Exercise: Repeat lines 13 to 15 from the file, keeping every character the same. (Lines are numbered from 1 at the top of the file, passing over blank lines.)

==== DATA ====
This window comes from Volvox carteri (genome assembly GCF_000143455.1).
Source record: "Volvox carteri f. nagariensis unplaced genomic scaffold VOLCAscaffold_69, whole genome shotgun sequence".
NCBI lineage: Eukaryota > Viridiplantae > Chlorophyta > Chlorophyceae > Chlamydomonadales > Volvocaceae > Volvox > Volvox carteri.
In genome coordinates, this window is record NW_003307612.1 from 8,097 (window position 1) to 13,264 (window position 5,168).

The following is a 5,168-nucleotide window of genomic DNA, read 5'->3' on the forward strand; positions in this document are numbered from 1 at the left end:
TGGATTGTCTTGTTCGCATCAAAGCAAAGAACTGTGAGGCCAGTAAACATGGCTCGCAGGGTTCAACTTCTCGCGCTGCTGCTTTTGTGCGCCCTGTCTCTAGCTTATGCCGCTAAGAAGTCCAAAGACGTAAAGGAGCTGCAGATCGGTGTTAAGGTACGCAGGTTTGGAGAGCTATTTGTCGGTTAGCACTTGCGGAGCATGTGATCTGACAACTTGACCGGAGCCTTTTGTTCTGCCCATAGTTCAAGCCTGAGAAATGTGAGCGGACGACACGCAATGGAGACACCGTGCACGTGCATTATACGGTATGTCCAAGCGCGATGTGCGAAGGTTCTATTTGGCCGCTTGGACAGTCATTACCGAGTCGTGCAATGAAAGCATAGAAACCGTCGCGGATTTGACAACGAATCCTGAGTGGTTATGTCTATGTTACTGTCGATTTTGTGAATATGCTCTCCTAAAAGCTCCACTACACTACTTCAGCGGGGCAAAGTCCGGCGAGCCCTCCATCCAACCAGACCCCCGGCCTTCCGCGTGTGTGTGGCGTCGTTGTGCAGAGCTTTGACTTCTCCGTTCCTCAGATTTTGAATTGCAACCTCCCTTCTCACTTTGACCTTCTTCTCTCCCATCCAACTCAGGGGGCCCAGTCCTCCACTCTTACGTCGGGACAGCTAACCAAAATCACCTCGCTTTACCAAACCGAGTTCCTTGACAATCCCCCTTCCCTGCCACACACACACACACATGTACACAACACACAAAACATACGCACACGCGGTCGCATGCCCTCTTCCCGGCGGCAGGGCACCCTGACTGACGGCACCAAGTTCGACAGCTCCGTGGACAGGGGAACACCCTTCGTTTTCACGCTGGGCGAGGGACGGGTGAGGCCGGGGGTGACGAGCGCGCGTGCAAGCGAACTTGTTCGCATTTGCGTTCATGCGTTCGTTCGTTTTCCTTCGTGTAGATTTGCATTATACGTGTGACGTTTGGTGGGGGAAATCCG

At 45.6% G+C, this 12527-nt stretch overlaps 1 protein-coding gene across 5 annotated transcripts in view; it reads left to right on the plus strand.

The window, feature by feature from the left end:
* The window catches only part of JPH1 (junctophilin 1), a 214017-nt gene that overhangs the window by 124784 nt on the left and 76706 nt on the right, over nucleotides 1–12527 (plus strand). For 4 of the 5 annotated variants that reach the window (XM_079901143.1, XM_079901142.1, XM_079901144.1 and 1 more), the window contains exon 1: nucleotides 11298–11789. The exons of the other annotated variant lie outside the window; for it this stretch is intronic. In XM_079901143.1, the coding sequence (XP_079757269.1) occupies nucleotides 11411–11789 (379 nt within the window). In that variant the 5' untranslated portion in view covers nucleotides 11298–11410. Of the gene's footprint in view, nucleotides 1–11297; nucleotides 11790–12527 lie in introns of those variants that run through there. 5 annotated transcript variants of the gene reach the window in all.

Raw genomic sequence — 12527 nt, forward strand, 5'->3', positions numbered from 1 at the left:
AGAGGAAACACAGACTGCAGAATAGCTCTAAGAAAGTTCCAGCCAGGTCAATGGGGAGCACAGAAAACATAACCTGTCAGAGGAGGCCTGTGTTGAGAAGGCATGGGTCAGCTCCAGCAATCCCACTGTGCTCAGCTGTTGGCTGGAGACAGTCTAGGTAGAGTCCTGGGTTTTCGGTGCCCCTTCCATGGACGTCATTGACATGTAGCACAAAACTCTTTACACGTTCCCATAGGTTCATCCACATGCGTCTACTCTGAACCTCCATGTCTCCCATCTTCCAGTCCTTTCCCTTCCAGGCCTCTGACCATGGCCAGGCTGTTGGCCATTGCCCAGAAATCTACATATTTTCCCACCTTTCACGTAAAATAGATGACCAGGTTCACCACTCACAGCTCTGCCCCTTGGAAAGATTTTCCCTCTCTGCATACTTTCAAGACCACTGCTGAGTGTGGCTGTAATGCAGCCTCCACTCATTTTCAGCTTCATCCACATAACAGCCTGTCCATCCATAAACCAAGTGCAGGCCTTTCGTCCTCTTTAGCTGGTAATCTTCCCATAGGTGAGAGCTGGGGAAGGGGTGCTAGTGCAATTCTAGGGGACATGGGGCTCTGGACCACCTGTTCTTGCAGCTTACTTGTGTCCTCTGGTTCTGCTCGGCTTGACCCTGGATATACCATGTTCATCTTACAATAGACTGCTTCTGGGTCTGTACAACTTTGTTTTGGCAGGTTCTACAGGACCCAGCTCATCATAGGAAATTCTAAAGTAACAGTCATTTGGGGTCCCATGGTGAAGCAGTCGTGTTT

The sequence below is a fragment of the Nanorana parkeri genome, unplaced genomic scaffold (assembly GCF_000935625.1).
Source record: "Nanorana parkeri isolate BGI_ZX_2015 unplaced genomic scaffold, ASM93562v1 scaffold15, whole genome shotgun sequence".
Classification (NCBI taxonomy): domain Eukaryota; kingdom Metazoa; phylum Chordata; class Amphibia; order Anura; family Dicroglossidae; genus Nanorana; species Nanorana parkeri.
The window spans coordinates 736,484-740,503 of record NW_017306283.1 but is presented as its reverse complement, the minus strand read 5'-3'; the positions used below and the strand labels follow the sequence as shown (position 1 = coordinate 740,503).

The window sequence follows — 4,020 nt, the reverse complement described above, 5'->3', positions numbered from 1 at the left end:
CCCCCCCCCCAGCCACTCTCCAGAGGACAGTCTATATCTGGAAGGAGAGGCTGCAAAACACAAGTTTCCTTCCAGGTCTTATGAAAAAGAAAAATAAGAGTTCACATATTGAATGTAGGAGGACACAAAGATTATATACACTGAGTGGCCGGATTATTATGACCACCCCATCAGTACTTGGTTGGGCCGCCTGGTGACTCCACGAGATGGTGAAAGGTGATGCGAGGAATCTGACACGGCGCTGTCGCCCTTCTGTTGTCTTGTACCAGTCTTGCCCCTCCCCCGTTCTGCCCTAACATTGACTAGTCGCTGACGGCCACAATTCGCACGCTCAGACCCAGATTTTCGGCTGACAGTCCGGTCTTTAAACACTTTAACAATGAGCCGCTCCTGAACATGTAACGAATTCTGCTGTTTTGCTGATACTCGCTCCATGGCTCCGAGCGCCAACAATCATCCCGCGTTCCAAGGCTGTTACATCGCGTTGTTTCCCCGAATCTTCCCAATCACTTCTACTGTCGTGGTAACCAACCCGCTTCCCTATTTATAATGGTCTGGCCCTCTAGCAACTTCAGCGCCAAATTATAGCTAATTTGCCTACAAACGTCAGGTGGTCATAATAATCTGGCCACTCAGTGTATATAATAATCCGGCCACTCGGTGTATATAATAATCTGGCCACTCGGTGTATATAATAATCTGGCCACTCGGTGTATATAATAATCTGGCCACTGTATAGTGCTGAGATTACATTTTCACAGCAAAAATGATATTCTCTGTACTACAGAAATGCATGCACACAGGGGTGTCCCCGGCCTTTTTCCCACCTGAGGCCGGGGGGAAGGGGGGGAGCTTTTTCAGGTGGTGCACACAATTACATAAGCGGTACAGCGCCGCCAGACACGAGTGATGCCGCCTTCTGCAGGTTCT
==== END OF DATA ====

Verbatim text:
Source record: "Nanorana parkeri isolate BGI_ZX_2015 unplaced genomic scaffold, ASM93562v1 scaffold15, whole genome shotgun sequence".
Classification (NCBI taxonomy): domain Eukaryota; kingdom Metazoa; phylum Chordata; class Amphibia; order Anura; family Dicroglossidae; genus Nanorana; species Nanorana parkeri.
The window spans coordinates 736,484-740,503 of record NW_017306283.1 but is presented as its reverse complement, the minus strand read 5'-3'; the positions used below and the strand labels follow the sequence as shown (position 1 = coordinate 740,503).